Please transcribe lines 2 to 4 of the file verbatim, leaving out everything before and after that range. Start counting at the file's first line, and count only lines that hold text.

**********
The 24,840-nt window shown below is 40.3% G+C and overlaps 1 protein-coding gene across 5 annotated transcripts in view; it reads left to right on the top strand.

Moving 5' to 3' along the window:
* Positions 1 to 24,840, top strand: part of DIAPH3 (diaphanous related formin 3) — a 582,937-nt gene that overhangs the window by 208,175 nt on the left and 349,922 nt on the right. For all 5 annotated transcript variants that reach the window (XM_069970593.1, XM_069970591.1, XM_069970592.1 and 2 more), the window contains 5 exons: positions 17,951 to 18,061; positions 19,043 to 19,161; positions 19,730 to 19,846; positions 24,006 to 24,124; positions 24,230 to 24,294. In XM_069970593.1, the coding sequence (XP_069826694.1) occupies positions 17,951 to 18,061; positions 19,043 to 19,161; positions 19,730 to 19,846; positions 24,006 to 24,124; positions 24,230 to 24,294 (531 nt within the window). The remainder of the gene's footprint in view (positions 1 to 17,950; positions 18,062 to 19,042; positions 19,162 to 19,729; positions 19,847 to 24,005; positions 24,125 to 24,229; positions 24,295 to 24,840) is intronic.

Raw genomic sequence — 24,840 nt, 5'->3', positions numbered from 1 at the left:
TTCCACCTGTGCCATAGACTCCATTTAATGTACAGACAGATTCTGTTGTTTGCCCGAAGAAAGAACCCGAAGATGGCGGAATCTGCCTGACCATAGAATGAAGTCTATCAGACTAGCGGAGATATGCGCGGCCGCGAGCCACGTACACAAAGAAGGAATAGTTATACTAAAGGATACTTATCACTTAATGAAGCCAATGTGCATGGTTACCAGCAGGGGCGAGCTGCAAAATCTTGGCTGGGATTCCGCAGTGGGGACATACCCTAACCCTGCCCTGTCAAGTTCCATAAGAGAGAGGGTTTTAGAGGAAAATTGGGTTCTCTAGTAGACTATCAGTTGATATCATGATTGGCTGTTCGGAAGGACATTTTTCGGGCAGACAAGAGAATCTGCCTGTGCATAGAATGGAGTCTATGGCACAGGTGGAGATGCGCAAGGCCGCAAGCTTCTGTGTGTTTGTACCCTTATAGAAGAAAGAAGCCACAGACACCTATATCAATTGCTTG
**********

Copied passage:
Moving 5' to 3' along the window:
* Positions 1 to 24,840, top strand: part of DIAPH3 (diaphanous related formin 3) — a 582,937-nt gene that overhangs the window by 208,175 nt on the left and 349,922 nt on the right. For all 5 annotated transcript variants that reach the window (XM_069970593.1, XM_069970591.1, XM_069970592.1 and 2 more), the window contains 5 exons: positions 17,951 to 18,061; positions 19,043 to 19,161; positions 19,730 to 19,846; positions 24,006 to 24,124; positions 24,230 to 24,294. In XM_069970593.1, the coding sequence (XP_069826694.1) occupies positions 17,951 to 18,061; positions 19,043 to 19,161; positions 19,730 to 19,846; positions 24,006 to 24,124; positions 24,230 to 24,294 (531 nt within the window). The remainder of the gene's footprint in view (positions 1 to 17,950; positions 18,062 to 19,042; positions 19,162 to 19,729; positions 19,847 to 24,005; positions 24,125 to 24,229; positions 24,295 to 24,840) is intronic.

Raw genomic sequence — 24,840 nt, 5'->3', positions numbered from 1 at the left: